We have recently celebrated IDAHoBiT day on May 17th. The date itself is significant, because it commemorates the day in 1990 when the World Health Organisation made the decision to remove homosexuality from the International Classification of Diseases. It meant that officially we were not sick any more. It was the landmark decision which was meant to take away the stigma that being homosexual was somehow ‘wrong’. Whether that supposed wrongness was medical, or psychological (as Sigmund Freud and the psychoanalysts would argue) or even a manifestation of sin was not important anymore, being homosexual was finally recognised as just part of life’s natural diversity. That is something to celebrate.
International Day Against Homophobia (IDAHO) was born as a way to co-ordinate grass roots efforts to raise awareness and combat homophobia. Thirty years later, homophobia has not gone away. It may be less overt than it used to be and many countries have enacted legal protections, but we all know it still exists. Society may have made some progress in tackling aspects of homophobia, but unfortunately the progress in faith communities has been limited. Many faith communities have not been willing to do the detailed examination or even self-examination to identify and root out attitudes that do not welcome and embrace those who are not heterosexual.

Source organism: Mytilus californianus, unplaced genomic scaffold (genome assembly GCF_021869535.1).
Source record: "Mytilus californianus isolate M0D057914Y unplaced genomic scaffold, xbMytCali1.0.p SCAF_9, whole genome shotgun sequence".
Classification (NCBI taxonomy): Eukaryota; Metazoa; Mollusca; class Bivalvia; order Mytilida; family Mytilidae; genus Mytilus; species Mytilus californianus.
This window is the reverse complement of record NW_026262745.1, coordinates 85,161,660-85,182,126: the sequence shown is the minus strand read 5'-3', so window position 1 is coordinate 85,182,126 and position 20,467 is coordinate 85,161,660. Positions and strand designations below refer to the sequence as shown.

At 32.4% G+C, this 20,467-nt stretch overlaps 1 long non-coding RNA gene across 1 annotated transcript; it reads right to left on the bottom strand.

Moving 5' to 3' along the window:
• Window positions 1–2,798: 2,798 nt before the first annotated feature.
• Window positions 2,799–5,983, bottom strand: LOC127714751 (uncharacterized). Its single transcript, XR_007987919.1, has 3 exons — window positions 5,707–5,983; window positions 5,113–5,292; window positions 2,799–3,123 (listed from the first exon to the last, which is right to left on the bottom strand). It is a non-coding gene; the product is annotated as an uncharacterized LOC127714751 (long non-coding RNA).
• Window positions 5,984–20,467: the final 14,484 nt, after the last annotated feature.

Homophobia is not the only problem faced by LGBTQ+ people of faith. Biphobia and transphobia also need action and these were later added to the remit of IDAHO day and the name changed, becoming first IDAHOT day and then IDAHoBiT day. Working to eradicate homophobia, biphobia and transphobia are important goals and there is a lot of work to be done both at national level and at grassroots level. It is easy to criticise others for their lack of progress in these areas and to call on organisations and governments to do more, but to be honest, we need to look at ourselves as well. The LGBTQ+ community can be an unaffirming place too. If we want others to do better, we must do better too.